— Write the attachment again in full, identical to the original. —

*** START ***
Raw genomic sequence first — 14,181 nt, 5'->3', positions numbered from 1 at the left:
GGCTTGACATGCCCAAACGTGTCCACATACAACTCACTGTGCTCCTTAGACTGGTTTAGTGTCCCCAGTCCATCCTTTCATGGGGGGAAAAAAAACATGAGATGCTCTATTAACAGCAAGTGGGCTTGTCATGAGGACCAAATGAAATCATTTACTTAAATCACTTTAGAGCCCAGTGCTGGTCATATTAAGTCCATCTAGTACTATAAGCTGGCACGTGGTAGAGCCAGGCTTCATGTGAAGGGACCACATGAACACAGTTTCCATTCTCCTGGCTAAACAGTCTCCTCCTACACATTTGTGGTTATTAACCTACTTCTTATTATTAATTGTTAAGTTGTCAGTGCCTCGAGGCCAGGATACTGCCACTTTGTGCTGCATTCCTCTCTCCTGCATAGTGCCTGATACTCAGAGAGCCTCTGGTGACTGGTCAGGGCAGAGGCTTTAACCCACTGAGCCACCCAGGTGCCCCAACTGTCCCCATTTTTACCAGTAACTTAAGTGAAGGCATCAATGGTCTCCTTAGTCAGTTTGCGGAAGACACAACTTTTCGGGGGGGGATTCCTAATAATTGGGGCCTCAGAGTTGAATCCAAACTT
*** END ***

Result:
Raw genomic sequence first — 14,181 nt, 5'->3', positions numbered from 1 at the left:
GGCTTGACATGCCCAAACGTGTCCACATACAACTCACTGTGCTCCTTAGACTGGTTTAGTGTCCCCAGTCCATCCTTTCATGGGGGGAAAAAAAACATGAGATGCTCTATTAACAGCAAGTGGGCTTGTCATGAGGACCAAATGAAATCATTTACTTAAATCACTTTAGAGCCCAGTGCTGGTCATATTAAGTCCATCTAGTACTATAAGCTGGCACGTGGTAGAGCCAGGCTTCATGTGAAGGGACCACATGAACACAGTTTCCATTCTCCTGGCTAAACAGTCTCCTCCTACACATTTGTGGTTATTAACCTACTTCTTATTATTAATTGTTAAGTTGTCAGTGCCTCGAGGCCAGGATACTGCCACTTTGTGCTGCATTCCTCTCTCCTGCATAGTGCCTGATACTCAGAGAGCCTCTGGTGACTGGTCAGGGCAGAGGCTTTAACCCACTGAGCCACCCAGGTGCCCCAACTGTCCCCATTTTTACCAGTAACTTAAGTGAAGGCATCAATGGTCTCCTTAGTCAGTTTGCGGAAGACACAACTTTTCGGGGGGGGATTCCTAATAATTGGGGCCTCAGAGTTGAATCCAAACTT